Remember Roxette? The once-famous Swedish pop duo with the guy who sang like a girl and the girl who looked like a guy could only have been a product of the flashy, shallow 80’s. And while the group is largely forgotten nowadays, the truth is they did sell millions of copies in the last 20 years.*
The idea for Roxette began when group mastermind Per Gessle joined forces with singing eye-candy Marie Frederiksen to form a pop duo. Frederiksen, with her Sinead-O’Connor-gone-platinum-blonde hairdo and deep, almost masculine voice quickly became the figurehead for the band, shadowing her much more active collaborator. In fact, Gessle was not only the group’s prime songwriter, he was also responsible for most of what you hear in the background tracks. Yes, because unlike so many of their counterparts, Roxette do
use real instruments.*
The group got their official debut with Pearls Of Passion
, an album which achieved great success in their homeland of Sweden. This album delivered some of the group’s early hits. In the following years, Roxette delivered best-seller after best-seller, culminating in 1995’s well-known Crash Boom Bang!
, with its onomathopoaic title-track single. The next obvious step was a Greatest Hits compilation.*
Hence Don’t Bore Us…Get To The Chorus!
. With a title that shows Roxette’s songwriting mentality, this album couples quite a few of their obvious hits with some alternative takes and four new songs. Of these, two are bouncy and happy (She Doesn’t Live Here Anymore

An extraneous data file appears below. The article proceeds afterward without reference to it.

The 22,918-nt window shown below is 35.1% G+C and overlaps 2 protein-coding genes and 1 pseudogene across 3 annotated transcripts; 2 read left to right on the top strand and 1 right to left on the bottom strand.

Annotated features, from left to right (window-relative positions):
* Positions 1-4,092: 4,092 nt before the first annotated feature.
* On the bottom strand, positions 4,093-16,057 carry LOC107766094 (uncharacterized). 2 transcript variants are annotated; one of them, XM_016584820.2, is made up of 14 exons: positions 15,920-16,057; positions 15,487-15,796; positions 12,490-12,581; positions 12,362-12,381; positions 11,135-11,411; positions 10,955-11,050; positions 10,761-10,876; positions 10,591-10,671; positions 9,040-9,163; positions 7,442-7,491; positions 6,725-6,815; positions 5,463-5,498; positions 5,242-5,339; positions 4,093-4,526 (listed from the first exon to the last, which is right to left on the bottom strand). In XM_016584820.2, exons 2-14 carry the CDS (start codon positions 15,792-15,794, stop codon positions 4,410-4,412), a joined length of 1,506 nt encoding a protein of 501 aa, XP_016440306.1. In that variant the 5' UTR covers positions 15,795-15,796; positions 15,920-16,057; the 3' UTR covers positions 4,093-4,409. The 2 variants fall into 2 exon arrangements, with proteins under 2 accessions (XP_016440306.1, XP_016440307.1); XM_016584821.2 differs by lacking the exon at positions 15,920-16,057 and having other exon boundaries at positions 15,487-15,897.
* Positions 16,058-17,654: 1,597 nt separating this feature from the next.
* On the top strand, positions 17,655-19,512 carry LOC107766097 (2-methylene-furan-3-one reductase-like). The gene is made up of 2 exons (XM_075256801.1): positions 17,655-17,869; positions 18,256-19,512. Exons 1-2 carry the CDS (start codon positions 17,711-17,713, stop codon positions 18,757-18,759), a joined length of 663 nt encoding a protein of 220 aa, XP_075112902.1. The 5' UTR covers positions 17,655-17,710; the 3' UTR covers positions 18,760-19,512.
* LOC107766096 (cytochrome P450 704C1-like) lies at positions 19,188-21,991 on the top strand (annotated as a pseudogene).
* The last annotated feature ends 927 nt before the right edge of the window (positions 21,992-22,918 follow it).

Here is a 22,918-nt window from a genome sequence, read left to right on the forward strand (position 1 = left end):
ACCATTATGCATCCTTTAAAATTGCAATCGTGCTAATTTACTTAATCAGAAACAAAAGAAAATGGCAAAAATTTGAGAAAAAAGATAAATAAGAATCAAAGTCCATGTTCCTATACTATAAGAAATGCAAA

and June Afternoon
) and two predictably sorrowful and heartfelt (I Don’t Wanna Get Hurt
and You Don’t Understand Me
. By the way, these are the only two types of Roxette songs. Can’t say their songwriting is too original…*
The best results are achieved with the bubblegum uptempos. The irresistible The Look
, the ironic How Do You Do
or the lustful Sleeping In My Car
are all insanely catchy numbers sure to get you foot tapping (that is, if you don’t start dancing across the room!) However, a few of the ballads also shine, particularly the sensitive Vulnerable
(Per’s comment: «quite a big word for a Swede to say») and the aforementioned Crash Boom Bang
, where Marie’s vocals really shine. *
However, some of these tracks are clear misfires. Take It Must Have Been Love
, for example: it was written for the dire Super Mario Bros.
movie, without the band ever having watched it. The result? A mindless action flick is graced with a minimalistic ballad. Now we can truly say nothing about that film was good.*
Nevertheless, that song remains a good track. But there are others that have virtually no staying power, such as The Big L
, while others are just plain irritating (Listen to Your Heart
. However, that doesn’t really matter – this is a pop album, and therefore, no real consistency is required. As long as there are catchy hooks – and here, there *are
everything is perfectly all right.*
But as the old saying goes, an image’s worth more than a thousand words. I could go on and on about this album, and still be missing the point. But there’s something I can
say that will illustrate this album’s biggest asset perfectly. And this is it: I didn’t have to listen to the album in order to write this review.
. That’s right; nearly ten years after I first bought this album, I can still remember at least two thirds of its songs without listening to them again
. And that’s all we really ask for from a good pop album.*
How Do You Do?